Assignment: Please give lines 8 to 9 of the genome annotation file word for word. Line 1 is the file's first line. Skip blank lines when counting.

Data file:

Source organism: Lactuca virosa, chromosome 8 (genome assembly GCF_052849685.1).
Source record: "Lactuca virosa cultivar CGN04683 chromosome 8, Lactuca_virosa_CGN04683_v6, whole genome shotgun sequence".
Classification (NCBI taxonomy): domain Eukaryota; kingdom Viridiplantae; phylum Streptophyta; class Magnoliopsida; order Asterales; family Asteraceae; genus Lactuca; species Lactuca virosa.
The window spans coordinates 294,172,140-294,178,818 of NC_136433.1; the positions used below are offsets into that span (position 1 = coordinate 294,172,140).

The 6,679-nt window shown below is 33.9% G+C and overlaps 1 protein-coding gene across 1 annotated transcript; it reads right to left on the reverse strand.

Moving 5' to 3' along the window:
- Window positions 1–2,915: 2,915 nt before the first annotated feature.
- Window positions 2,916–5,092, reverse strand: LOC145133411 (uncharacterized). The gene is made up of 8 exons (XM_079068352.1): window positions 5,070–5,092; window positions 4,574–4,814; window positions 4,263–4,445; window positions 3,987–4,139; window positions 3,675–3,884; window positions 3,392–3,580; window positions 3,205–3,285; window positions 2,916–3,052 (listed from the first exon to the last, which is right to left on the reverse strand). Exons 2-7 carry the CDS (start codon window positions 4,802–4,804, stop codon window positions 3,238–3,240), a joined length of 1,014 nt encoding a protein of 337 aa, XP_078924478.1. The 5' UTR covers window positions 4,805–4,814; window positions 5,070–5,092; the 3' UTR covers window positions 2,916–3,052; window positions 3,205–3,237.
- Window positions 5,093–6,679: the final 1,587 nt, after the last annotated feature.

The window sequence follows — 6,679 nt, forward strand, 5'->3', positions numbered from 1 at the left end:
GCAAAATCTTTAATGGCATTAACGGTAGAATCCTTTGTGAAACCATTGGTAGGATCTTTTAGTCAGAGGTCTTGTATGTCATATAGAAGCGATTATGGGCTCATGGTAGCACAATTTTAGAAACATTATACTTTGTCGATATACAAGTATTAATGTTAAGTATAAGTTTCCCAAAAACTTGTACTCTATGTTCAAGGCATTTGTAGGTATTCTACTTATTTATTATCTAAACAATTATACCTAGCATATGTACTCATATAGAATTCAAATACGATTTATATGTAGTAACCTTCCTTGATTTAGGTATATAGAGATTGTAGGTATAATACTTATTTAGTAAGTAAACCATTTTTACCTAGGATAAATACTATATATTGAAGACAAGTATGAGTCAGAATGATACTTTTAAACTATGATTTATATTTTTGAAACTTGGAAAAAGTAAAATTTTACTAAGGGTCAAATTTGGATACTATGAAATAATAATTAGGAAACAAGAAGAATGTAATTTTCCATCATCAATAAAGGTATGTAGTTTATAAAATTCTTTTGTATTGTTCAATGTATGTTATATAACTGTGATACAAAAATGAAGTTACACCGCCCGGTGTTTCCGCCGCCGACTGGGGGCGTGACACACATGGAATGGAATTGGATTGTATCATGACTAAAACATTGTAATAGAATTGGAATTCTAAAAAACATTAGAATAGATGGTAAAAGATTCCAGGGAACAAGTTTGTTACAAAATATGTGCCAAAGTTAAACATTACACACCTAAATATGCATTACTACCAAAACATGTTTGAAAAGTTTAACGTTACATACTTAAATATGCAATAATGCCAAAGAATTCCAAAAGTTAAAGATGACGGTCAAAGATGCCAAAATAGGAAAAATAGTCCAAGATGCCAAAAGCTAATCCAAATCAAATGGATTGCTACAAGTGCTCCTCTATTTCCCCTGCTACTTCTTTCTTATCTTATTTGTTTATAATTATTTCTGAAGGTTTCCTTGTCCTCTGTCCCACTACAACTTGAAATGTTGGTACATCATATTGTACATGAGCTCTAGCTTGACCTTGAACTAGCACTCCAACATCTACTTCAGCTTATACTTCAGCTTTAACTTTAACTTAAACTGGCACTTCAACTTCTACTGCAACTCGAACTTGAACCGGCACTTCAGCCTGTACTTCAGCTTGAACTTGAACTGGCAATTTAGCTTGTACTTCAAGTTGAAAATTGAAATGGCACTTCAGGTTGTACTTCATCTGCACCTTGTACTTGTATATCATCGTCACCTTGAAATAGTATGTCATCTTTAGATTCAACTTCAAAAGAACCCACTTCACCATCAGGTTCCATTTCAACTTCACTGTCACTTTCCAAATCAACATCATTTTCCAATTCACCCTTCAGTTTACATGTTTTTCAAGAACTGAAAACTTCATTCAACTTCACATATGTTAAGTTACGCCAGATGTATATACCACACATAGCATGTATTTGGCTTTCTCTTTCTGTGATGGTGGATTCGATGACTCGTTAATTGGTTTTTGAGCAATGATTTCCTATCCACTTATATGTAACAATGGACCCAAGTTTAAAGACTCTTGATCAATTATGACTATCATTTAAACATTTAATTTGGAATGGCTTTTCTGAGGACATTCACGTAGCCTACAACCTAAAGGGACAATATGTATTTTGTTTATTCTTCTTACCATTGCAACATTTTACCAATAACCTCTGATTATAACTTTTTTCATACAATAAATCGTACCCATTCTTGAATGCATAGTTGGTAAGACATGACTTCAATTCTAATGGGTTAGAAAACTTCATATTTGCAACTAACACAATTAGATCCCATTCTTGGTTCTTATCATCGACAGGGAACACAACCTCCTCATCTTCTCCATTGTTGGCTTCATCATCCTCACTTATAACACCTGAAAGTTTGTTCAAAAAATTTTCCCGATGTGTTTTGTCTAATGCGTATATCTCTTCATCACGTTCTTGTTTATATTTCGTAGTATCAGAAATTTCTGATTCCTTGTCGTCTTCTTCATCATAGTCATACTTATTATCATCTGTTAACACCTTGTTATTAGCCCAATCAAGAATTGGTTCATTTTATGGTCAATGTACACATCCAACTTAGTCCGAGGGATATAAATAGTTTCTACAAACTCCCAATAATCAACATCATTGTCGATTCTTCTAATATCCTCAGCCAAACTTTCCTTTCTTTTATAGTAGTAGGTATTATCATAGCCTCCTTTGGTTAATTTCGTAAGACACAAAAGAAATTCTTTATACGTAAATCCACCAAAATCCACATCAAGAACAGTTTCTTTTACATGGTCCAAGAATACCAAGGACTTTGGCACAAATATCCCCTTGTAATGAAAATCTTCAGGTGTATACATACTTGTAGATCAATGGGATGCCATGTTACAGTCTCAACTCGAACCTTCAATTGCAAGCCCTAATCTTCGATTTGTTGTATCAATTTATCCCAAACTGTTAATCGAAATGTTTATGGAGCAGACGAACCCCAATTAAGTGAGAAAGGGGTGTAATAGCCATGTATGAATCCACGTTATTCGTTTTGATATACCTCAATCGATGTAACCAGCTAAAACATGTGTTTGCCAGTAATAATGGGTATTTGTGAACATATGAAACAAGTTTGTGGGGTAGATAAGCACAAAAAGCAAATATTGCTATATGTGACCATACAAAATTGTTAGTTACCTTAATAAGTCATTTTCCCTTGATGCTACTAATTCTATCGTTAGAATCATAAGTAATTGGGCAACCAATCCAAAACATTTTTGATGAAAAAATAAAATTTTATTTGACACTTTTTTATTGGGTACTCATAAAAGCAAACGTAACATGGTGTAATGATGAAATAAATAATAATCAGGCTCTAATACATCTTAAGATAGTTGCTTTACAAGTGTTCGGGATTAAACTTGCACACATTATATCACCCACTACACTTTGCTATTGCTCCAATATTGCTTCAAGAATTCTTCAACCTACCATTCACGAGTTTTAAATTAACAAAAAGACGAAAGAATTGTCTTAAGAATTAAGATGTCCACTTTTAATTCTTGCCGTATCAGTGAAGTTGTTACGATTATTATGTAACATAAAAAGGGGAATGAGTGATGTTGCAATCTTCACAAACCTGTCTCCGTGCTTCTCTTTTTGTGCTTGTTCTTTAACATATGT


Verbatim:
- Window positions 2,916–5,092, reverse strand: LOC145133411 (uncharacterized). The gene is made up of 8 exons (XM_079068352.1): window positions 5,070–5,092; window positions 4,574–4,814; window positions 4,263–4,445; window positions 3,987–4,139; window positions 3,675–3,884; window positions 3,392–3,580; window positions 3,205–3,285; window positions 2,916–3,052 (listed from the first exon to the last, which is right to left on the reverse strand). Exons 2-7 carry the CDS (start codon window positions 4,802–4,804, stop codon window positions 3,238–3,240), a joined length of 1,014 nt encoding a protein of 337 aa, XP_078924478.1. The 5' UTR covers window positions 4,805–4,814; window positions 5,070–5,092; the 3' UTR covers window positions 2,916–3,052; window positions 3,205–3,237.
- Window positions 5,093–6,679: the final 1,587 nt, after the last annotated feature.